Advisers Offer Tepid Approval on Board Developing Rules for Government Grants
FASB’s main advisory body said the board should advance its efforts to address the reporting on government grants for businesses, but this endorsement was lukewarm. An accounting standard would be useful, as U.S. GAAP does not specify how to recognize, measure, and present grants received from a government—but the topic is not that pressing, according to discussions by the Financial Accounting Standards Advisory Council (FASAC), a panel of 35 senior executives from various business demographics. “It’s not material to a lot of companies. So we just undertook a lot of work to gather what that was because it happens everywhere but little itty bitty amounts,” Lara Long, vice president, chief accounting officer at AGCO Corp., said. “But it is embarrassing as an American that as a chief accounting officer that I get a lot of questions—it’s mostly from our foreign colleagues—and they’re like ‘why is there not a U.S. GAAP standard?’ and I’m like ‘I don’t know.’ So the answer is yes from that perspective,” she said. “I think the issue more for preparers and maybe our auditors would be the scope.” The discussion comes as FASB added a project to its research agenda in 2021 on government grants, a follow-on to disclosure rules it issued on the topic after years of effort.
Interim Reporting Rules to Get Clearer for Non-SEC Registrants that File Annually
FASB is in the middle of advanced discussions on the form and content of interim financial statements, including clarification of the rules for entities that are not SEC registrants. Interim reports provide investors with an early look at a company’s financial performance, revealing whether material issues have cropped up in a given quarter that could substantially impact the business. The board said that applying Topic 270, Interim Reporting, to non-SEC registrants should make annual financial statements more available to their users. Furthermore, reports should disclose that interim financial statements are to be read in conjunction with the prior annual financial statements and notes when providing condensed financial statements. Non-registrants can include tax exempt charities, corporations, limited liability companies (LLC), or partnerships with assets of over $5 million, according to a published definition. Although form and content guidance exists in SEC regulations for entities that are SEC registrants, there is no guidance in the FASB Accounting Standards Codification for entities that do not apply SEC guidance.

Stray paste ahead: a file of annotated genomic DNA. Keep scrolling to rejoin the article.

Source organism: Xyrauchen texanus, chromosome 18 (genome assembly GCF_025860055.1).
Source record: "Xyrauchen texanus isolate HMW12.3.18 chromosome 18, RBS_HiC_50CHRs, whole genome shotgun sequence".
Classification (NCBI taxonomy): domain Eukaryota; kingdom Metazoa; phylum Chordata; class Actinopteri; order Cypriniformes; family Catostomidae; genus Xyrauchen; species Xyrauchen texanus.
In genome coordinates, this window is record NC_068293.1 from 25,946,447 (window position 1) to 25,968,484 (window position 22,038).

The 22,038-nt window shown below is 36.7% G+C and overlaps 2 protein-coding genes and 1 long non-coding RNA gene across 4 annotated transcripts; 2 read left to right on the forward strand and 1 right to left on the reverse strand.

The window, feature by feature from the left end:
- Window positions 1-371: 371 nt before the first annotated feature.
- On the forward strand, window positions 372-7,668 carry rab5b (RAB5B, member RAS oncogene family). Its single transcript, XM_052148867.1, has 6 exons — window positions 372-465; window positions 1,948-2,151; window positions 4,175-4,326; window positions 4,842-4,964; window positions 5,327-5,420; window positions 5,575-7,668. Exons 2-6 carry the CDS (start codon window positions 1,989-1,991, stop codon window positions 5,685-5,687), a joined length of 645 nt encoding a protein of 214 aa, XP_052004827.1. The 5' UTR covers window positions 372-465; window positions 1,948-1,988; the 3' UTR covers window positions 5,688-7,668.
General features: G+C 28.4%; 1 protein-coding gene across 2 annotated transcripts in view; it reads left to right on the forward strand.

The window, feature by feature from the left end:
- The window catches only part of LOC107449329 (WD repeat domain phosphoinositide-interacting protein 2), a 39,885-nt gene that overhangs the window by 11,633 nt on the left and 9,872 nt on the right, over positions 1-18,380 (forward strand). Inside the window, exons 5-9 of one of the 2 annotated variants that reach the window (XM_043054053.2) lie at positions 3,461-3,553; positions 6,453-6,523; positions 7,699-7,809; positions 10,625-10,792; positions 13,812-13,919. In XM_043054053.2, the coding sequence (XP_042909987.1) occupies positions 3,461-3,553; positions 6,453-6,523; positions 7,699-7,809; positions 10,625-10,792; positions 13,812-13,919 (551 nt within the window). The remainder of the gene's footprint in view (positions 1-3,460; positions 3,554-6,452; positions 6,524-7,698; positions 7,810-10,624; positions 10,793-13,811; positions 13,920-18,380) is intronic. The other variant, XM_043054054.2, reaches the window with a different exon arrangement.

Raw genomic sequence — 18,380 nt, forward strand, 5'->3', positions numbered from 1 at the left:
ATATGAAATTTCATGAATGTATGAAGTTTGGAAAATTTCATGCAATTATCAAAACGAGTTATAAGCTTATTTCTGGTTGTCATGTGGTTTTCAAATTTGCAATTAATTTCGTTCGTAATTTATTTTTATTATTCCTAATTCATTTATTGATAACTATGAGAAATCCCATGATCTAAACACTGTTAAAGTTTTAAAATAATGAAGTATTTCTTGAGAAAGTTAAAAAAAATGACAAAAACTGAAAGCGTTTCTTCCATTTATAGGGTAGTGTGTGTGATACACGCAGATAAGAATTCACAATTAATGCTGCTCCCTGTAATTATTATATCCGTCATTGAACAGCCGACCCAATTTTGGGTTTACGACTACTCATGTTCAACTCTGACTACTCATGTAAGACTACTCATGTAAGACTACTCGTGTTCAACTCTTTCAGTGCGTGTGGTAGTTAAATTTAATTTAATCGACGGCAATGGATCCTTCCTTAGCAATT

Remote Auditing Continues to be Hot Topic
Almost three years into the remote auditing of financial statements, accounting firms are still learning about the best way to provide audit that involves both in-person and remote work. Shortly after the U.S. professional workforce went remote in 2020 due to COVID-19, audit firms quickly shifted to remote auditing—with zoom and drones. Such remote work was a buzzy topic at the time, but it “definitely continues to be a hot topic” today, said Sara Lord, chair of the AICPA’s Auditing Standards Board, which sets the auditing standards used by auditors of private companies. Lord, chief auditor of RSM US LLP, made her remarks at the 17th Annual Audit Conference hosted by the Baruch College Zicklin School of Business in New York on Nov. 29. Remote auditing has been “not harder than I expected it to be, as I feel like we’ve gotten through the pandemic, [which] required remote working for masses of people,” Lord said. “And I think what we found is that there’s a lot that can benefit from doing remotely: we can work together collaboratively. I don’t know if there’s very many people in this room who are going to their office every single day and having meetings. We’ve learned how to do a hybrid environment for that.”